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1. Should I surrender the Juicer that exploded to the manufacturer? 2. What am I entitled to?

Ocala, FL |

My wife and I's recently purchased Juicer exploded during normal use the other day . I had a large chunk of plastic hit my arm and cut it , a small cut on my finger and a small piece of the plastic stuck in the corner of my eye . I got the plastic out of my eye at home but I went to urgent care to make sure there wasn't another shard still stuck . They didn't find any other pieces . They gave me an eye test and my vision was blurry in that eye ( left ) . They gave me a prescription for eye drops to help with the pain and told me to go to the optometrist if my vision hasn't cleared up in a day or two . The company wants to inspect the juicer right away . I realize that they have a right to inspect their product but I am a concerned that they may try to blow the whole thing off .

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Attorney answers 7

Posted

Go see a personal injury attorney before you do anything else.

***Please be sure to mark if you find the answer "helpful" or a "best" answer. Thank you! I hope this helps. ******

Posted

Hire a personal injury and keep the juicer and all the parts that broke off as evidence. Good luck!!

Posted

Consult with a personal injury attorney before surrendering the juicer to the product manufacturer. Most P I attorneys have free consults and the fees are contingent on if you receive any money,. There is no upfront fees. Do not talk to the manufacturer withou an attorney present. Iam sorry about your injuries.

** LEGAL DISCLAIMER ** This response above is not legal advice and it does not establish an attorney-client relationship. When responding to questions posted on Avvo, a general purpose response based on Florida law is provided. All relevant background details or facts related to your issue / matter is not available. Therefore, I am not in a position to give you legal advice. Further, the review, use of, or reliance upon my response does not establish an attorney-client relationship. For specific advice regarding your particular circumstances, you should consult and retain local counsel. Karen Munzer, PLLC, www.karenmunzer.com, E-Mail: kmunzerlaw@aol.com , Tel: (786) 501-6655

Posted

Sorry to hear of your problem. Consult with a product liability attorney. Go to the "find a lawyer" tab.

Posted

My apologies for hearing about your exploding juicer and resulting injuries. Until you have spoken to a personal injury attorney, DO NOT: (A) hand anything over to the juicer company; (B) give any statements to the juicer company.

Posted

Keep it. And hire a lawyer to preserve your rights. It is a good case. There are three aspects to every case- liability (which means "fault" which is fairly clear), causation (which means you suffered new or worsened injuries) and damages which range from medical bills to the inconvenience caused. We are happy to help.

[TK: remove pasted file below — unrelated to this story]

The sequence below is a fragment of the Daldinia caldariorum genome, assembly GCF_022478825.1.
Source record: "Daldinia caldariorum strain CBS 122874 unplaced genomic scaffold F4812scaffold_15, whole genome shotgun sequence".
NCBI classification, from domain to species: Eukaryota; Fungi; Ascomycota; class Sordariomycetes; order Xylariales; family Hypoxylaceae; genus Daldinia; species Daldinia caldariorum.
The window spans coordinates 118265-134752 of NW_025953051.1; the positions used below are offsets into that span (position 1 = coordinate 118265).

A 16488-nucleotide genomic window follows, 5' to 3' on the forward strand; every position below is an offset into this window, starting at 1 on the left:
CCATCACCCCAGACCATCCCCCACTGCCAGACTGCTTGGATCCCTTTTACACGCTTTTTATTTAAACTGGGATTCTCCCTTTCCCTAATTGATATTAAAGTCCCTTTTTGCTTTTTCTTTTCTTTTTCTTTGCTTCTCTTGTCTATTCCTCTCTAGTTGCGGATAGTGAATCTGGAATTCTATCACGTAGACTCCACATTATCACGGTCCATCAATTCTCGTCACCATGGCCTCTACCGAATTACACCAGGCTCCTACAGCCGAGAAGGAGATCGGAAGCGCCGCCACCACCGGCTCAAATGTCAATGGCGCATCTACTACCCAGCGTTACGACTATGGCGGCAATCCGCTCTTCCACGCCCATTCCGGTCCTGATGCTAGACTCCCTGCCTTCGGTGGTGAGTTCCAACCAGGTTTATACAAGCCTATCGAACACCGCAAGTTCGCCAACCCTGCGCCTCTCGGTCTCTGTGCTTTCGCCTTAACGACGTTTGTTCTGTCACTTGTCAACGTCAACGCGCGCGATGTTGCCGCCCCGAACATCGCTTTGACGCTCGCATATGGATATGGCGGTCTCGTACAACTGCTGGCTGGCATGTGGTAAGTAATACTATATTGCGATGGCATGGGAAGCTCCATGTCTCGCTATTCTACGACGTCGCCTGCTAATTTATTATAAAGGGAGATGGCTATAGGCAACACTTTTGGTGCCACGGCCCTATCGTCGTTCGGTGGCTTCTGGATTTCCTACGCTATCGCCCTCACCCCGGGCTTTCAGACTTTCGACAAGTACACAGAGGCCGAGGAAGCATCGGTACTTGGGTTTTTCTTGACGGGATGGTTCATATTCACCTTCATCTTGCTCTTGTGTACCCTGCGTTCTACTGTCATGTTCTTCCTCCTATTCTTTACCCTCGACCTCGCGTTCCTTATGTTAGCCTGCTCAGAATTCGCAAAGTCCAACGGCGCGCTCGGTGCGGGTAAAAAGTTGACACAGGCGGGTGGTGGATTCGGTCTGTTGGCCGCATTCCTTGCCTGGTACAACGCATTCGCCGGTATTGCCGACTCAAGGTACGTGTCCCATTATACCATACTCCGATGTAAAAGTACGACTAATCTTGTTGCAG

I am rated one of the top trial lawyers in Florida. Feel free to check out our website- www.knowthelawyer.com. Our number is 800-6-know-law and I can be emailed at jmp@knowthelawyer.com and will talk to you this weekend. Either way, good luck. Insurance carriers and manufacturers are making it tougher each day and victimizing victims more and more.

Please CLICK the button if I HELPED or was BEST ANSWER. We also answer your questions on facebook- www.facebook.com/knowthelawyer, on twitter- @athleticslawyer and our radio show, Courts & Sports, on WOKV. Please like or follow us. No attorney-client relationship is established and responses here are general first impressions. You should consult with a lawyer about your problems. More about our firm is located at www.knowthelawyer.com.

Posted

No, do NOT send the juicer to the manufacturer! There is no legal requirement that you do that, nor do you want to lose control over the key piece of evidence in the case. I have litigated defective product cases in state and federal court, including a case somewhat similar to yours in which a client suffered an eye injury as a result of a defective product. Product liability litigation is amongst the most complex and expensive in personal injury law. When I have a client that has been injured by a defective product, I take possession of that product from the client, and it goes into my evidence storage. It does NOT go to the manufacturer. If a lawsuit is filed, then the manufacturer will be entitled under the rules to inspect the product and/or have it's expert inspect the product. The inspection will be done on mutually agreeable terms that do not destroy the product. If the parties cannot agree on the procedure for the inspection/testing/analysis, or if the defendant (or plaintiff) needs to do a destruct test and the opposition opposes it, then a hearing will take place in which the Court issues an order outlining the inspection and/or testing procedure.

On my website I have an entire page dedicated to product liability claims that you may find interesting in light of this incident.

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